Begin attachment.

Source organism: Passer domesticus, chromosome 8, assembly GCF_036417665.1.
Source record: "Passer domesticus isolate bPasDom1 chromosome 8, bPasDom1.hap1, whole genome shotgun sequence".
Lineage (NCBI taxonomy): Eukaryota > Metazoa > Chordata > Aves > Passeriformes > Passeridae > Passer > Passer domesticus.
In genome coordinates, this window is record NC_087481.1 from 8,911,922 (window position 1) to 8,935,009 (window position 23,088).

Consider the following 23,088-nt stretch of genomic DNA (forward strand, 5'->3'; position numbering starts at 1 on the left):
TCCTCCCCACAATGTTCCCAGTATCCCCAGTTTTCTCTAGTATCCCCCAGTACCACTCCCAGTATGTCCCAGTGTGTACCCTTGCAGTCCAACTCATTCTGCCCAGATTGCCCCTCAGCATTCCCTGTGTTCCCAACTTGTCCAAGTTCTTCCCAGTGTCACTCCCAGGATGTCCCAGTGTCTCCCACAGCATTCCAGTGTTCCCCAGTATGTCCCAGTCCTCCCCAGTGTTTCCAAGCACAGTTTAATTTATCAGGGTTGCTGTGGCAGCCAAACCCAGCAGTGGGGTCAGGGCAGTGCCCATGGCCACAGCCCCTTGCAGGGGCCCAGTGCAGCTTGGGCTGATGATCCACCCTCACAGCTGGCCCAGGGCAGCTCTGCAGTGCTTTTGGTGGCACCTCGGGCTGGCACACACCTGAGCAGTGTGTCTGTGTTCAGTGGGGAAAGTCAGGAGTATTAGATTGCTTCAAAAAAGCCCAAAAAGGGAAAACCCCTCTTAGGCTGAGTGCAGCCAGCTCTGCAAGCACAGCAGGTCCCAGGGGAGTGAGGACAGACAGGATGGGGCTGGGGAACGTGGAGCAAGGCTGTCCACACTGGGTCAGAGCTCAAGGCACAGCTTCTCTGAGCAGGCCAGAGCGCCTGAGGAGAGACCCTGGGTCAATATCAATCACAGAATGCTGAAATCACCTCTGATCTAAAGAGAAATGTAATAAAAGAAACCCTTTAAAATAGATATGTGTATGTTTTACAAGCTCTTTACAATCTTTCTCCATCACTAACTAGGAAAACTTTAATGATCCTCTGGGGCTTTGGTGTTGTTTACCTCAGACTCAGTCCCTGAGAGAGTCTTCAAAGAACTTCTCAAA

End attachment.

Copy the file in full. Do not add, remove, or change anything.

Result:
Source organism: Passer domesticus, chromosome 8, assembly GCF_036417665.1.
Source record: "Passer domesticus isolate bPasDom1 chromosome 8, bPasDom1.hap1, whole genome shotgun sequence".
Lineage (NCBI taxonomy): Eukaryota > Metazoa > Chordata > Aves > Passeriformes > Passeridae > Passer > Passer domesticus.
In genome coordinates, this window is record NC_087481.1 from 8,911,922 (window position 1) to 8,935,009 (window position 23,088).

Consider the following 23,088-nt stretch of genomic DNA (forward strand, 5'->3'; position numbering starts at 1 on the left):
TCCTCCCCACAATGTTCCCAGTATCCCCAGTTTTCTCTAGTATCCCCCAGTACCACTCCCAGTATGTCCCAGTGTGTACCCTTGCAGTCCAACTCATTCTGCCCAGATTGCCCCTCAGCATTCCCTGTGTTCCCAACTTGTCCAAGTTCTTCCCAGTGTCACTCCCAGGATGTCCCAGTGTCTCCCACAGCATTCCAGTGTTCCCCAGTATGTCCCAGTCCTCCCCAGTGTTTCCAAGCACAGTTTAATTTATCAGGGTTGCTGTGGCAGCCAAACCCAGCAGTGGGGTCAGGGCAGTGCCCATGGCCACAGCCCCTTGCAGGGGCCCAGTGCAGCTTGGGCTGATGATCCACCCTCACAGCTGGCCCAGGGCAGCTCTGCAGTGCTTTTGGTGGCACCTCGGGCTGGCACACACCTGAGCAGTGTGTCTGTGTTCAGTGGGGAAAGTCAGGAGTATTAGATTGCTTCAAAAAAGCCCAAAAAGGGAAAACCCCTCTTAGGCTGAGTGCAGCCAGCTCTGCAAGCACAGCAGGTCCCAGGGGAGTGAGGACAGACAGGATGGGGCTGGGGAACGTGGAGCAAGGCTGTCCACACTGGGTCAGAGCTCAAGGCACAGCTTCTCTGAGCAGGCCAGAGCGCCTGAGGAGAGACCCTGGGTCAATATCAATCACAGAATGCTGAAATCACCTCTGATCTAAAGAGAAATGTAATAAAAGAAACCCTTTAAAATAGATATGTGTATGTTTTACAAGCTCTTTACAATCTTTCTCCATCACTAACTAGGAAAACTTTAATGATCCTCTGGGGCTTTGGTGTTGTTTACCTCAGACTCAGTCCCTGAGAGAGTCTTCAAAGAACTTCTCAAA